London housing market 'in reverse', say experts

Demand for houses in London has fallen more sharply than elsewhere in the UK

(Image credit: Graeme Robertson/Getty)

The booming housing market in London has "gone into reverse", with fears over affordability one of the key reasons for the change, the BBC reports.

The latest report from the Royal Institution of Chartered Surveyors (Rics) has revealed that new property enquiries in London are falling more quickly than they have done since 2008. Rics also witnessed a drop in sales and price momentum. "The shift in mood music among potential buyers in the London market has been particularly pronounced but that is in a sense consistent with the move to a more sustainable market in the capital," Simon Rubinsohn, Rics chief economist told Reuters. The report showed that the housing market across the UK remained resilient and experts are predicting that gains will increase more outside of London than in it. But, Rubinsohn warned, "that largely reflects the fact that in some areas, the recovery has only recently taken hold and affordability is rather less stretched".However, some believe it is not yet clear whether the latest figures represent "a pause for breath or a genuine turning point", the Evening Standard reports. Today's report follows a study published earlier this week which suggested that London house price growth would slow from 15.5 per cent this year to 3 per cent in 2015.

Bank of England Governor Mark Carney warned earlier this year that the housing market posed the "biggest risk to financial stability" in the UK.

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London house prices: dramatic slow-down predicted

11 Aug

Double-digit increases in London house prices will come to an abrupt end next year, according to a report from Hamptons International estate agents.

The study predicts that uncertainty around the general election and rising interest rates will lead to a dramatic reduction in growth. House price rises in greater London will slow from 15.5 per cent this year to just three per cent next year, according to the forecasts.

Even prime central London locations such as Kensington & Chelsea and Westminster will not be immune from the cooling trend. Hamptons believes growth in such in-demand districts will weaken to three per cent in 2015 from ten per cent this year.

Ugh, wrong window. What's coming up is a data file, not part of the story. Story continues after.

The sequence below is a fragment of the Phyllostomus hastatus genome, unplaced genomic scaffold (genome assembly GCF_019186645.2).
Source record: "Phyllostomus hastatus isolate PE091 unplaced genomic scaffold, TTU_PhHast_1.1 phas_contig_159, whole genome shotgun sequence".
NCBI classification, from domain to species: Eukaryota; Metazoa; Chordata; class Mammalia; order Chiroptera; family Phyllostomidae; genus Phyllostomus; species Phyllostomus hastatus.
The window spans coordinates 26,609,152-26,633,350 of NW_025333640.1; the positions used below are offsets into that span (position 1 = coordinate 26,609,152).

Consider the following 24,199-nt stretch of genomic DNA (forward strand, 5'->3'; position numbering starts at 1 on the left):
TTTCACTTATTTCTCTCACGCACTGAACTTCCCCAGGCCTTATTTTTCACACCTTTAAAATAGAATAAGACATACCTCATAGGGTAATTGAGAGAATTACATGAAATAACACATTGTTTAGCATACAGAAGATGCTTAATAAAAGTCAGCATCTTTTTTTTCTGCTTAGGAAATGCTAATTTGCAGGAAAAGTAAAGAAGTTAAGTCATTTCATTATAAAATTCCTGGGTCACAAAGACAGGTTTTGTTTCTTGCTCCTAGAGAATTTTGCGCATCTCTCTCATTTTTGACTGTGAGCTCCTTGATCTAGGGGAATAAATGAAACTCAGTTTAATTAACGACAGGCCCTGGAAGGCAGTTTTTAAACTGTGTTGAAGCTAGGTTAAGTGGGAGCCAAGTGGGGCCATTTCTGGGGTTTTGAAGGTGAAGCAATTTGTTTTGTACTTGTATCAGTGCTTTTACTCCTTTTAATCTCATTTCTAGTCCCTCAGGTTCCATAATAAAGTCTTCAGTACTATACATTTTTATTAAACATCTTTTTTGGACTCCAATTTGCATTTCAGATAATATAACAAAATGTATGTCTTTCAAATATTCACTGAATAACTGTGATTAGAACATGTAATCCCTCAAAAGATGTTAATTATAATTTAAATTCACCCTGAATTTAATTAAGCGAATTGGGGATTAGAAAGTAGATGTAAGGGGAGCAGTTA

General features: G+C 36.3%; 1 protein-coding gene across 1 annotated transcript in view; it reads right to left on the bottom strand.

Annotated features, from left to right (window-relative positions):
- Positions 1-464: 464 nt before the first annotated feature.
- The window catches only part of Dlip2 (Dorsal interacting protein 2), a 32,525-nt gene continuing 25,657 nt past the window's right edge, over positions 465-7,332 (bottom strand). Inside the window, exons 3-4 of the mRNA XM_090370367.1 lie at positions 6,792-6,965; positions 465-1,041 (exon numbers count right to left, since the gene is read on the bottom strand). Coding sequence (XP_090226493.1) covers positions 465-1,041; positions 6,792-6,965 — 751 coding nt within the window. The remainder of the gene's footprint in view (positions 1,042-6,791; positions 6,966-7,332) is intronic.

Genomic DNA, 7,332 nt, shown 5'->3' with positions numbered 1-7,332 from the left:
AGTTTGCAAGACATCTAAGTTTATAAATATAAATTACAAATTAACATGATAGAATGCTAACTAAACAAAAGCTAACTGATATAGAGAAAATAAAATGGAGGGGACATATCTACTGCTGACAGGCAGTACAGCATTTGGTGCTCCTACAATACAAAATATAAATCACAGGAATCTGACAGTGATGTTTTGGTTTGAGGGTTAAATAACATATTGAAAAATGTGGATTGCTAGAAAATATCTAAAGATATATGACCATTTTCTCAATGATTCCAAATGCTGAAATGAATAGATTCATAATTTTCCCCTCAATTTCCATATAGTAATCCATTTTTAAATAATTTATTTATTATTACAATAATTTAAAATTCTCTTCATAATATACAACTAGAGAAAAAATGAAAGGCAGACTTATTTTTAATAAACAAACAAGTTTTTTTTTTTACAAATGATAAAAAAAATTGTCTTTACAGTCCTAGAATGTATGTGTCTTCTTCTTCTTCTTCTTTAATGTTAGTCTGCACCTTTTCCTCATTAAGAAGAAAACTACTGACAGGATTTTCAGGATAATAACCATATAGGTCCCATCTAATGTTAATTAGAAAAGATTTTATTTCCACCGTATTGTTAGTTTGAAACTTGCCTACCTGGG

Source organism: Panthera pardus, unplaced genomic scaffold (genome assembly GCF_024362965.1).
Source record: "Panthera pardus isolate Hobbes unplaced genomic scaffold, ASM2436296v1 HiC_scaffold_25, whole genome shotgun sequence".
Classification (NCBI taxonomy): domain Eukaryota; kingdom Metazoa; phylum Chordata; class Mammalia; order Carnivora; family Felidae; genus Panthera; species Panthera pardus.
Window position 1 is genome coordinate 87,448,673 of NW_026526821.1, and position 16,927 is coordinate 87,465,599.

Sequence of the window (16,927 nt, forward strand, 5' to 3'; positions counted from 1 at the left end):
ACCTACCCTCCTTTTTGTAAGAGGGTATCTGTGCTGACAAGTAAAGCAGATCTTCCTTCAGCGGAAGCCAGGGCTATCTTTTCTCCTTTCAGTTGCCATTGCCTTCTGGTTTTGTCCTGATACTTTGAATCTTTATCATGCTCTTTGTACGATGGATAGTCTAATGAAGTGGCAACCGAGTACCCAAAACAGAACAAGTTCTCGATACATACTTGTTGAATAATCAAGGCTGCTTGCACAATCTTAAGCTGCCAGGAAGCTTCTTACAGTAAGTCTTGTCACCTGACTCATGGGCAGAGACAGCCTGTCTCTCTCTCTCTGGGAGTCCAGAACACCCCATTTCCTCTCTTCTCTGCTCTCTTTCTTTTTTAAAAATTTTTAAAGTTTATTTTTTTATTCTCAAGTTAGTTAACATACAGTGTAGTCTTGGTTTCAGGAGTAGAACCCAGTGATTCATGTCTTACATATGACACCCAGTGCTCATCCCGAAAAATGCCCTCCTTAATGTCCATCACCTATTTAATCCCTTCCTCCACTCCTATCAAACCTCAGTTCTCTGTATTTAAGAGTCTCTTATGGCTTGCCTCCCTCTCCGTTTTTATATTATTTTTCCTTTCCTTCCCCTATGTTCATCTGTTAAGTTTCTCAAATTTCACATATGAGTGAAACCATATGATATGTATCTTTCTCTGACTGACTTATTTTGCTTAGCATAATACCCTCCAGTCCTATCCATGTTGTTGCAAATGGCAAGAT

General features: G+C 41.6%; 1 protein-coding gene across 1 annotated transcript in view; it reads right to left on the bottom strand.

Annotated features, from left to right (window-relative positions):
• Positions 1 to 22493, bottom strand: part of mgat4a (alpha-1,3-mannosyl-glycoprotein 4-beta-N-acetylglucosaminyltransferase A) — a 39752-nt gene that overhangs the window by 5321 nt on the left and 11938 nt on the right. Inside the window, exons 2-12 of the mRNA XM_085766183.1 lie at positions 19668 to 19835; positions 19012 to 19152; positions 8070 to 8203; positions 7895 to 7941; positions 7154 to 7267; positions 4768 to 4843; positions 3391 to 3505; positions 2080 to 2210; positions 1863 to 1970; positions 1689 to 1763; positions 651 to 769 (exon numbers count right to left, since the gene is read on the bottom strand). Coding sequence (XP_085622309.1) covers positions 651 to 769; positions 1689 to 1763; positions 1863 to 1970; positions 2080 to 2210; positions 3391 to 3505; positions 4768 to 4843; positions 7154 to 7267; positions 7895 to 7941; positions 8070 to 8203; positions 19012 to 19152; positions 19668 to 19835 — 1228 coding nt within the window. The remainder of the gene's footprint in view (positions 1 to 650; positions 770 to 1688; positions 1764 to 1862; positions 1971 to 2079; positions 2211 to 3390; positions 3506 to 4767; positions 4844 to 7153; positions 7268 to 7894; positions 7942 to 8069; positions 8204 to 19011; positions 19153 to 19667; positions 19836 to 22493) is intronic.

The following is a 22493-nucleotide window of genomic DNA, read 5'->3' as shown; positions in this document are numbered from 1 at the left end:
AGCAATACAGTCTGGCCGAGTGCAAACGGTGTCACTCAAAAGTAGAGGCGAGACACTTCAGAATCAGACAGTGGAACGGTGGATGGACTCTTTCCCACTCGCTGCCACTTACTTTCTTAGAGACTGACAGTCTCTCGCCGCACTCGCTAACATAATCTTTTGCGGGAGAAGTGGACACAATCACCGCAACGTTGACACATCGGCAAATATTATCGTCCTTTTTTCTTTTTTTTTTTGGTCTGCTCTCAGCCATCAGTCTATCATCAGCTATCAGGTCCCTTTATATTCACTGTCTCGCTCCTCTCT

The study coincides with reports of "panic selling", the Daily Telegraph says, as homeowners try to cash in at the top of the market. A rising number of London homeowners are selling up and buying larger homes in commutable neighbourhoods in the suburbs.

"A recognition that interest rates will begin to rise before too long has led both buyers and sellers to moderate their expectations of future price growth," said Fionnuala Earley, director of residential research at Hamptons International. "This is at a time when the financial position of many households is still stretched as real wages have been falling for five years."

Nationally, the reversal is expected to be less dramatic. Across England and Wales, average prices are expected to rise by 8 per cent this year – a figure which is expected to moderate to 5.5 per cent in 2015.

London house price bubble 'threatens UK economy'

6 June

The International Monetary Fund has warned the British government that rising house prices could lead to a new surge in household debt that would threaten the economic recovery.

This risk is such that "policy action is warranted" to cool the housing market, according to the IMF's annual report on the health of the British economy. It went on to recommend tighter regulation of mortgages that would increase the cost of lending for banks and make it harder for homebuyers to borrow more than they could afford.

Several banks have already introduced limits of four-times earnings on larger mortgages.

Further evidence of Britain's two-speed housing market emerged yesterday with official figures revealing that London house prices are now 25 per cent higher than they were at their pre-credit crunch peak.

The Office for National Statistics put the price increase down to "rising employment, the increasing availability of mortgage finance, a return of consumer confidence and the release of pent-up demand", The Times reports. Foreign demand has also helped to stoke London house prices.

Prices in many areas outside the capital are still below their pre-crisis peak, but London's boom has lifted the national average to its highest ever level.

Earlier this week, Nationwide building society reported a 13th straight month of rising house prices, breaking through the previous peak recorded before the financial crisis hit. The average price of a home in the UK is now £186,512.

Nationwide's chief economist Robert Gardner, said it is "too early" to say that the housing market has taken a turn towards a cooling trend.

He said: "With mortgage rates close to all-time lows and labour market conditions continuing to improve, underlying demand for homes is likely to remain strong."

On Tuesday the European Commission urged the UK to introduce new taxes on high-value homes and modify the Help to Buy scheme introduced last year to make it easier for people to get onto the housing market.

Some critics have argued that the scheme has contributed to the swift climb in house prices and therefore hindered first time buyers, especially in the capital.

In today's report, the IMF praised Help to Buy, but said it may need to be revised or cut short if the flow of lending "increased significantly."

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